Pence will meet with the full House Republican Conference to talk about the party’s plan to dismantle Obama’s signature health care law, according to a House Republican leadership aide. The meeting is House Republicans’ first of the new Congress, which kicks off Tuesday.

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Zeke Emanuel, one of Obamacare’s architects, tells NPR that there is possibility for bipartisan health care reform in replacing Obamacare. “I understand that the president-elect, Donald Trump, wants a bipartisan bill. He really does I think genuinely want a bill and a health care system that works for all Americans, that achieves universal coverage, no preexisting disease exclusions. And I think therefore there is some ray of optimism that we could actually get a compromise bill…The bill would have to construct both the repeal part but simultaneously the replacement part. And I think if you do it that way, you could begin to negotiate with Democrats.”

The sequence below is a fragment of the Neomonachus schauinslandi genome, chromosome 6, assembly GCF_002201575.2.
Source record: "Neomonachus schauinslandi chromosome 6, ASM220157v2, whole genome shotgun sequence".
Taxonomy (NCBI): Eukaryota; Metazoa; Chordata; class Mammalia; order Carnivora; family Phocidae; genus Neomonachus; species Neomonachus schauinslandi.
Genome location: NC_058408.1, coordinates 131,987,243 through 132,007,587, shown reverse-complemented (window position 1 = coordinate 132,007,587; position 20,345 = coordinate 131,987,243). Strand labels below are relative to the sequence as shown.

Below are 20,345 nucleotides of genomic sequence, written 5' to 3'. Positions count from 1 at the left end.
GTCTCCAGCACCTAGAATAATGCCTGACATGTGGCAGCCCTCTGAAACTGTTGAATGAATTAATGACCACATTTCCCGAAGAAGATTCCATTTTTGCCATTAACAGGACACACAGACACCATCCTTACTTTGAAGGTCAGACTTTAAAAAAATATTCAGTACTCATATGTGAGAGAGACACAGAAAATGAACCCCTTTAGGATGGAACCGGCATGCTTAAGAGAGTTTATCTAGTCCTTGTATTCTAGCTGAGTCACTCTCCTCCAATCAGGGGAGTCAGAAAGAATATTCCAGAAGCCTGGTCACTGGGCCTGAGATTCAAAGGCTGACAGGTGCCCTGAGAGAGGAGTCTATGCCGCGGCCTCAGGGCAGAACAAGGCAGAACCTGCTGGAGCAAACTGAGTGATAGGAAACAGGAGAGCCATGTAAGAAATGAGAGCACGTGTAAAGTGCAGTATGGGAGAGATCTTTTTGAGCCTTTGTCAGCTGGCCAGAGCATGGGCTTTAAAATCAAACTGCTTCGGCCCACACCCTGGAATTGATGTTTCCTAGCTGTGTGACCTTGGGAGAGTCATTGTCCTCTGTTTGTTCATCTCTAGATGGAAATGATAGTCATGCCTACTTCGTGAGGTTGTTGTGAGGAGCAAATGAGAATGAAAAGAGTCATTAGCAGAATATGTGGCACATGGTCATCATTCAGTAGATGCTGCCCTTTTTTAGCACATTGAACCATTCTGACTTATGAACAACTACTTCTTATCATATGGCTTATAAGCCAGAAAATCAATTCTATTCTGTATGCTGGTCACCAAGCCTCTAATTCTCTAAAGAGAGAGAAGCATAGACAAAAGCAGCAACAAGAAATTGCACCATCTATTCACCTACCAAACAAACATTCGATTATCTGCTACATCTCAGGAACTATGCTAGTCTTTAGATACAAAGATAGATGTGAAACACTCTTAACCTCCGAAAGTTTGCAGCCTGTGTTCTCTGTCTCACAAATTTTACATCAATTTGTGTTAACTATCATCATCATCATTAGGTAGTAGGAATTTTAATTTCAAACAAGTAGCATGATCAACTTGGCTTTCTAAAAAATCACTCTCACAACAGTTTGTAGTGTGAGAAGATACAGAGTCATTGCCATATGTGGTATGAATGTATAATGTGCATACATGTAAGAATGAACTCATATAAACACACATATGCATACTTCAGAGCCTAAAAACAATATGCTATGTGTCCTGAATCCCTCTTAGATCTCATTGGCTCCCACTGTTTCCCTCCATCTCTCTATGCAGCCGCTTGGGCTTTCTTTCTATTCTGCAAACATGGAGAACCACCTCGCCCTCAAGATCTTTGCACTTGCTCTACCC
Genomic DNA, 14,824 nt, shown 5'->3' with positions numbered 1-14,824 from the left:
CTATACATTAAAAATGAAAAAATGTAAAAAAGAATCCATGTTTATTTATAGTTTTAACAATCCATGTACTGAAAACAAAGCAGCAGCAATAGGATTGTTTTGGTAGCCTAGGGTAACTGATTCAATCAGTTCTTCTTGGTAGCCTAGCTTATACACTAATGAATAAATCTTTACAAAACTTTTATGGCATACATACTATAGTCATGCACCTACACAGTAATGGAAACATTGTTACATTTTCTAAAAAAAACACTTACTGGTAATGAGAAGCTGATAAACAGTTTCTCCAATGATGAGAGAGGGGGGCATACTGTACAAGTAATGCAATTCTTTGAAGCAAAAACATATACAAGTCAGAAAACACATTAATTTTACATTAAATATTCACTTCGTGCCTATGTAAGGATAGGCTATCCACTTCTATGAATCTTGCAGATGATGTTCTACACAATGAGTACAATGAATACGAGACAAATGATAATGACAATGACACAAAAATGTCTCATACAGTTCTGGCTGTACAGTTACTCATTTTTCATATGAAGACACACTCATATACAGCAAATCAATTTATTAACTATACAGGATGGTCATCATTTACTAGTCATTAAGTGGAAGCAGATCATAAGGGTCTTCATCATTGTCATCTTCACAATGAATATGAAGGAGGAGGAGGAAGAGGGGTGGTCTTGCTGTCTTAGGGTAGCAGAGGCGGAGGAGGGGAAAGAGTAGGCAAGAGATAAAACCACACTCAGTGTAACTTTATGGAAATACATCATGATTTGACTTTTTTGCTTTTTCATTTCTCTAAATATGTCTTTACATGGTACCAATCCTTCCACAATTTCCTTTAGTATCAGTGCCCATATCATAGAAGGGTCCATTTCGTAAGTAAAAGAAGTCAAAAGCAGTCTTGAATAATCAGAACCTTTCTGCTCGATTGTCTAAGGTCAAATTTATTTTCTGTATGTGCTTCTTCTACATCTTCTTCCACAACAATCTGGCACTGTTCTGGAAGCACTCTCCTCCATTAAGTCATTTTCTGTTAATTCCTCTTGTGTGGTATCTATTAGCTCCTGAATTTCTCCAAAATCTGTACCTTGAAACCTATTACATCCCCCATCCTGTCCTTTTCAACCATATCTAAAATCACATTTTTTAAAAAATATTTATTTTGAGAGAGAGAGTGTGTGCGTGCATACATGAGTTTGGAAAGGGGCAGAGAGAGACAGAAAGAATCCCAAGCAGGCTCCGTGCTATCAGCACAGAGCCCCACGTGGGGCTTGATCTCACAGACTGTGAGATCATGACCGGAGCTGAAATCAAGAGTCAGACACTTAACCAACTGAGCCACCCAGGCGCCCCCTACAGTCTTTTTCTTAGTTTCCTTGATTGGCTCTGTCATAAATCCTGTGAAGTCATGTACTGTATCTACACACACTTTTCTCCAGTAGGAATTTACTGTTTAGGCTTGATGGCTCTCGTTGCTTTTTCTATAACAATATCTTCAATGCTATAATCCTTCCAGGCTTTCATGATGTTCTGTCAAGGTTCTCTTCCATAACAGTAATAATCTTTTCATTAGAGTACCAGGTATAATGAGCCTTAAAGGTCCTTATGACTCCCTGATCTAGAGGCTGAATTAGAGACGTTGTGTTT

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In less than three weeks’ time, when Donald Trump becomes our next president, he will take an oath to preserve, protect, and defend the Constitution of the United States.

It is fitting, then, that Trump has committed to repealing and replacing one of his predecessor’s most infamous unconstitutional policies, the Affordable Care Act, or Obamacare. But he won’t be able to do it alone. Repealing Obamacare requires Congress to write legislation for the president to sign into law.

Congress can and should do this in January, before Inauguration Day. There is no excuse not to.